What Activate can teach us | Jake Scott

The media storm that has broken over the last 72 hours surrounding ‘Activate’ has been hectic, to say the least. Conflicting newspaper and online articles have misunderstood the group’s intentions, origins and organisation, as well as lambasted the individuals involved who – for the most part – are little older than seventeen, are (or were) bright eyed young politicos, and genuinely wanted to reinvigorate the Tory youth base.

Briefly, ‘Activate’ was intended to be a grassroots organisation established by a group of Birmingham based teenagers that would connect with young people, in an attempt to counter the influence of Momentum. Activate was not established by the Party, or rich ‘toffs’, but enthusiastic young Tories. But why did Activate try and work in this way?

It is worth observing that right-wing activism tends to be imitate its opponents, both in style and substance. Stylistically, consider the National Association for Freedom (NAFF – the Freedom Association since 1979) who would actively disrupt industrial action with equally, or more, violent methods. In a closer instance to youth activism, the 1980’s Federation of Conservative Students – a deeply libertarian, grassroots and ‘punkish’ association of right-wing students – would often imitate the NUS’s style and other, typically left wing groups. Once, famously enough, they produced t-shirts slandering the socialist Nicaragua regime so well that socialist students were seen wearing them, believing they were supporting their own side[1].

Activate is well in this camp. From the outset, it intended to imitate Momentum – in name, appearance, attitude, its use of ‘memes’. Its success, or failure, is irrelevant. What matters is that the intention was there to imitate, not overcome. Historically, when socialist or left-wing movements have arisen, they have taken on more dynamic names, while conservative groups have been more formal. Even the aforementioned FCS was formal in its name, despite adopting the acronym more prominently.

Substantially, there are many different suggestions as to why conservative groups usually adopt the (opposite) rhetoric of its opponents – socialists talk about equality, so conservatives must vindicate elitism. Liberals talk about freedom, so conservatives must defend order, and responsibility. The most convincing one I have found is Michael Freeden’s ‘swivel-mirror definitional concept’ (the name is scarier than the idea). It is simply arguing that conservatives take the core concepts of oppositional ideologies, and convert them into their polar-opposites to defend the status quo.

Activate has not existed long enough to prove if this is the case, but chances are if it follows the tradition of stylistic mimicry, then it will naturally mimic the substance of its opponents too – perhaps our only evidence of this is the use of ‘memes’ in its Twitter launch.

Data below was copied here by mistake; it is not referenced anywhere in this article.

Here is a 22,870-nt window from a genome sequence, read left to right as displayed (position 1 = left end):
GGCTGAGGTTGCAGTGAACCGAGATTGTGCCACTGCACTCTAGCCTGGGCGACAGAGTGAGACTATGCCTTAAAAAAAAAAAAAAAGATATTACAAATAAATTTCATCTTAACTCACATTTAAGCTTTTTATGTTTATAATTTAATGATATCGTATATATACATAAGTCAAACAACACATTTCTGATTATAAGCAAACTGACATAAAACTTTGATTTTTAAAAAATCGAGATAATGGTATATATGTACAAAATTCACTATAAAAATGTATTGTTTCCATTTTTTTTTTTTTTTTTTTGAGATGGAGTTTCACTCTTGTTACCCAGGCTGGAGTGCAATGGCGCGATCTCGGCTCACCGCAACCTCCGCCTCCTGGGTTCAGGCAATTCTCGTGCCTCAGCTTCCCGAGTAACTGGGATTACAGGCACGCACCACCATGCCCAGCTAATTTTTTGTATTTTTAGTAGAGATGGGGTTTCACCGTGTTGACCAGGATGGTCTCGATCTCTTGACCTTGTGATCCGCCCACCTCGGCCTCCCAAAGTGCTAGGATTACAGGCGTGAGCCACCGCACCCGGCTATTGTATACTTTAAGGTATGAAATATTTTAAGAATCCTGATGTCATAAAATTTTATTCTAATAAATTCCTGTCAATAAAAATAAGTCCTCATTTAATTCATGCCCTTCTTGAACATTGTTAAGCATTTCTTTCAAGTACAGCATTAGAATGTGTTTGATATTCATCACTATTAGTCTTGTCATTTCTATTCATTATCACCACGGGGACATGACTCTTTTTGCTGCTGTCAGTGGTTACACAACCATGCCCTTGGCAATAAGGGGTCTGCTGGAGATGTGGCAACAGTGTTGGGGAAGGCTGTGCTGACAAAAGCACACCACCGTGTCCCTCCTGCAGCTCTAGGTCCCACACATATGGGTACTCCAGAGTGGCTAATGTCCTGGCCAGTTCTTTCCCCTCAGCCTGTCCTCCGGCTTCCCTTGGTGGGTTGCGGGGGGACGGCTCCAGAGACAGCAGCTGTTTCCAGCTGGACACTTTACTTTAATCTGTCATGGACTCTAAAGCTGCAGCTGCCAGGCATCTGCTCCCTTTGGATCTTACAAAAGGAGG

But Activate has lessons for us outside of conservatism; its reception in the media tells us a lot about politics, and the way it is to be done now. The first is simple: obvious mimicry will fail. Momentum is widely derided in the media, and for good reason – it is exclusionary, divisive and patronising – so attempting to mimic it is going to be looked upon suspiciously from the start.

The second: the talk of a conservative youth base has intensified to the point where so many have cropped up in the last few weeks, that when Activate launched itself in such a headline-grabbing manner, it was going to be scrutinised hugely. The media made sweeping accusations that had little grounds – some claiming it was established by ‘toffs’, others that it was headed by CCHQ – in a scramble to capitalise on the internet storm it generated. Even Tom Harwood (famously a conservative NUS presidential candidate) mocked it, as seen above.

As someone who was invited to join the group, my perception of the organisation was that the structure seemed inorganic, and based on little experience. Some conservative groups have taken to organically growing their networks – one that springs to mind is Conservatives for Opportunity, Reform and Enterprise (CORE), a network for liberal, centre-right conservatives, who host networking events and general policy-themed meetings - while Activate was prepared to select regional chairs before any face-to-face meetings had taken place. It struck me as overly ambitious, and based on a priori (mis)understandings of what was needed from a grassroots youth group. Furthermore, while Momentum had a figure to rally behind (Corbyn), Activate does not. No doubt it would try and capitalise on the Rees-Mogg craze sweeping the Tory youth, but without an explicit figurehead it faltered at the first hurdle.

Perhaps the most important lesson is this: youth activism is a dangerous place. If you don’t know exactly what you are doing, and don’t have at least some sense of irony and insincerity, people will dive on you like vultures. Activate looks like it was a month in the making, if that, and the proof is in the pudding. The most shocking evidence recently of their Whatsapp group conversation, where members casually discussed "gassing chavs" and threw slurs around like it was nothing, displays a clear lack of discipline over members. For a party that has taken significant steps in the last decade and a half to 'detoxify' its brand, the Conservatives really do not need a youth group making comments of this nature, to say the absolute least. 

Activate may become successful (I doubt it), or it may fade into the background – either way, it has left a mark on youth conservatism that must be observed.



[1] Tim Evans, ‘The Rise of the Young Libertarian’, page 71

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